Urging our nation's leaders to end hunger

Your Tax Dollars Fight Hunger

Rosie often has to fight hunger pangs to concentrate in school. Photo courtesy Magnolia Pictures.

As you prepare your taxes, take some time to reflect on where your dollars are going. Many of those dollars go to pay for the infrastructure that holds us together as a nation. Very few go toward helping people in dire need. But those few dollars may hold the most value. Imagine what one dollar’s worth of food means to a senior citizen with an empty cupboard. Think of what a healthy breakfast means to a fifth-grader who would otherwise have to learn arithmetic on an empty stomach.  

“I struggle a lot and most of the time it’s because my stomach is really hurting,” said Rosie, an elementary school student in Colorado, describing what it is like to try to learn when she is hungry. “I start yawning and then I zone out and I’m just looking at the teacher and I look at her and all I think about is food.”

Rosie is one of the individuals profiled in the new documentary A Place at the Table. As the film makes clear, the best efforts by congregation and community groups to alleviate hunger are inadequate. Food banks fill a gap, but federal programs provide 95 percent of the food assistance in this country. Tax dollars go directly to programs that help families like Rosie’s. The effect in the lives of people living in poverty is beyond mere calculation.

Our faith calls us to alleviate hunger and poverty and the Bible tells us that government has an important role in making sure that all people are fed, clothed, and sheltered. Thus, the federal budget is a moral document that reflects our national values. Our taxes are a necessary part of that equation, ensuring that the government can fund its priorities.


'IRS 1040 Forms Post Office April 14, 20112' photo (c) 2011, Steven Depolo - license: http://creativecommons.org/licenses/by/2.0/

Since 2010, Congress has debated ways to balance the budget and reduce deficits. Much of the emphasis has been on cutting federal spending, including spending for programs that help vulnerable people. Reducing our deficits is a priority; after all, a strong national economy should benefit us all. But how we do it is a crucial moral question. Should we reduce deficits in ways that increase poverty or inequality? To do so goes against our call to “judge righteously [and] defend the rights of the poor and needy” (Proverbs 31:9).

“Only about 14 percent of the federal budget goes to domestic social safety-net programs that don’t include social security or health care,” said Amelia Kegan, senior policy analyst at Bread.

“So when people talk about needing to make tough choices over the budget, that should not include cutting programs for poor and hungry people," Kegan continued. These programs are just a small portion of where our federal tax dollars go. Cutting them has a very small impact on our deficit.”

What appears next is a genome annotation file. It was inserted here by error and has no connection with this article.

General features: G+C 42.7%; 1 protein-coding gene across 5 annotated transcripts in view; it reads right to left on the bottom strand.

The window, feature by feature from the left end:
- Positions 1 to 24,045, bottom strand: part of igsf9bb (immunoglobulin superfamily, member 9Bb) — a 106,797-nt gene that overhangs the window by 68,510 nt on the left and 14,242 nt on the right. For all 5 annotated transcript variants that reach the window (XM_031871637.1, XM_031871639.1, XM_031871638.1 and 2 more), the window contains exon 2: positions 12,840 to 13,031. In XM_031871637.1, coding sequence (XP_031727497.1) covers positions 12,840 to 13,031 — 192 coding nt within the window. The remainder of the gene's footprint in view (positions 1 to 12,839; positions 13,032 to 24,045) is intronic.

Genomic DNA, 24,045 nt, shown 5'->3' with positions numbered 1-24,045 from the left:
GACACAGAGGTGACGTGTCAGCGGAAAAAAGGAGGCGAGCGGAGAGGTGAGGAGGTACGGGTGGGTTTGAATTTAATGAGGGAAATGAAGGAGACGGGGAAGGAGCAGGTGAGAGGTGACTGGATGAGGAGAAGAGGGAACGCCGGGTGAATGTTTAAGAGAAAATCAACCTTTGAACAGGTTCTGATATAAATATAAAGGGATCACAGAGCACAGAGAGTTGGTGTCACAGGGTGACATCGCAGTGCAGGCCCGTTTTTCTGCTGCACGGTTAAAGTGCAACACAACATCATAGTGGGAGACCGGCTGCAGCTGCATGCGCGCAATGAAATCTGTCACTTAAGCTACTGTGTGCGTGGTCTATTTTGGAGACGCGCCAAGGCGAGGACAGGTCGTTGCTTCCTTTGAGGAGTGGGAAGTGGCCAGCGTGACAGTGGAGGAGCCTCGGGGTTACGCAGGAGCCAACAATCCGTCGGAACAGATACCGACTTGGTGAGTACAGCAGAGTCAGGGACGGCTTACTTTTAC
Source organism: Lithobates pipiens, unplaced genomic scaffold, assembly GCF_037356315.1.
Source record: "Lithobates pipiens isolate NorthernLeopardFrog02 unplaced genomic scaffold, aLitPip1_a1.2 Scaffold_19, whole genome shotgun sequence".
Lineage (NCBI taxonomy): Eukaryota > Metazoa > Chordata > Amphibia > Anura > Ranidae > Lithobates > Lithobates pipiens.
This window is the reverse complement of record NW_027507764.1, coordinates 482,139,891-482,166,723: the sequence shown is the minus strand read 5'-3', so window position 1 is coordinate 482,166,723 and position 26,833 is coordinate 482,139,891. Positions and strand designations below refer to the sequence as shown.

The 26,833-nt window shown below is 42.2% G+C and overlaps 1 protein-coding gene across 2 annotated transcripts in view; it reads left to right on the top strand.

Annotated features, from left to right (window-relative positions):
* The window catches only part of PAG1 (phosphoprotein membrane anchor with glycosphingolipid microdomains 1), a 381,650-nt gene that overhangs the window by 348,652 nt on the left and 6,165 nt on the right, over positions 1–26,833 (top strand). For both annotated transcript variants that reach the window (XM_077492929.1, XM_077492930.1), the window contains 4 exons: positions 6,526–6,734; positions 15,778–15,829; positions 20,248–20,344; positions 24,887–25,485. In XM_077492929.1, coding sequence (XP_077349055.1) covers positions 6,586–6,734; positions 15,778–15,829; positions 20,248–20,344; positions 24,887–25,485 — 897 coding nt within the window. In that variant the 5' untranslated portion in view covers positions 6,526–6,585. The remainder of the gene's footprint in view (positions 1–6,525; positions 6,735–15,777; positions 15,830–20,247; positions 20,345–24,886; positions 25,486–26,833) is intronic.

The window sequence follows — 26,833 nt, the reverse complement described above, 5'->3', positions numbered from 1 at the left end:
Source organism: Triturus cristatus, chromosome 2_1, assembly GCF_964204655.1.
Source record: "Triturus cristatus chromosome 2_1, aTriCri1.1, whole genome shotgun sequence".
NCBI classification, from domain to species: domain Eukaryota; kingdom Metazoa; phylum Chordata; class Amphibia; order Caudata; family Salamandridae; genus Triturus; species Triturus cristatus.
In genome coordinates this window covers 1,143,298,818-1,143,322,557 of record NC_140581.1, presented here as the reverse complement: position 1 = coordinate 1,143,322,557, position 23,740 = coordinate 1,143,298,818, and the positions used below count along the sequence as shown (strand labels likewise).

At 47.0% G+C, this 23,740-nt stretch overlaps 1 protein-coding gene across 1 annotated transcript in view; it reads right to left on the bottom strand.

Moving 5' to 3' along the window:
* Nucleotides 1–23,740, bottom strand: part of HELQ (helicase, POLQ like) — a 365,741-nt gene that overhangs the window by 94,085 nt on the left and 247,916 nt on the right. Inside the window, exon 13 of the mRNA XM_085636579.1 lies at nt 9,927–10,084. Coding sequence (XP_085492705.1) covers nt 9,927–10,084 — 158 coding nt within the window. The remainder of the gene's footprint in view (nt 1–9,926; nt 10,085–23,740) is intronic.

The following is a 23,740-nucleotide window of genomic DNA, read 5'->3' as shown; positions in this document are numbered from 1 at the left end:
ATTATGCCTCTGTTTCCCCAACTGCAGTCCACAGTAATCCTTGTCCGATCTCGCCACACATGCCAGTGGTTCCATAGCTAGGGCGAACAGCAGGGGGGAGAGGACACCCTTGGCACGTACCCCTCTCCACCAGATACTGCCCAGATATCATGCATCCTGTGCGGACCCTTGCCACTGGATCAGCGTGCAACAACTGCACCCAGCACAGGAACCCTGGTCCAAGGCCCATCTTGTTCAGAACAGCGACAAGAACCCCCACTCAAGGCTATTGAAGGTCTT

Bread’s 2013 Offering of Letters campaign, “A Place at the Table,” focuses on protecting these programs—including domestic nutrition programs. Funding for these programs remain in question as the sequester continues and budgets are debated. Budget negotiations also threaten poverty-focused development assistance, which is one of the most effective tools against global poverty.

Should people go hungry in the name of deficit reduction? 

The dilemma between cutting effective programs or reducing deficits is false. Our government could bridge the gap with more revenue. True, job losses and economic shifts have harmed tens of millions of families over the past five years, but the United States has enough overall wealth to fund anti-poverty programs and continue to reduce deficits. Bread for the World advocates for slight increases in revenue balanced by responsible spending cuts. Simply put, those who have most benefited from our nation’s economic success need to contribute a little bit more, especially as hunger rises.

To guide our lawmakers, Bread is urging them to create a faithful tax policy,  following Jesus’ dictum that “from everyone to whom much has been given, much will be required” (Luke 12.48).

We ask our political leaders to adhere to four basic values as they craft fiscal policies:

  1. Raise enough tax revenue to adequately fund programs that help people who are hungry or living in poverty.
  2. Base tax policies on the capacity of the people to contribute.
  3. Protect tax policies that effectively reduce poverty—the Earned Income Tax Credit (EITC), the Child Tax Credit (CTC), and charitable tax deductions.
  4. Find a bipartisan solution that protects the common good.

We believe the sacrifice should be shared widely, without asking those who have already suffered the most to sacrifice more. Either failing to address our long-term fiscal problems or doing so in a way that imposes substantial cuts while the economy is still weak would be unhealthy for the economy and could risk higher unemployment with harsh consequences for many poor people.

Write to your members of Congress asking them to raise revenue rather than cut programs that help hungry people.

[This article originally appeared in the April 13 edition of Bread for the World's e-newsletter.]

« Procrastinating on Taxes? Voices of Hunger: How EITC Helped the Edwards Family »


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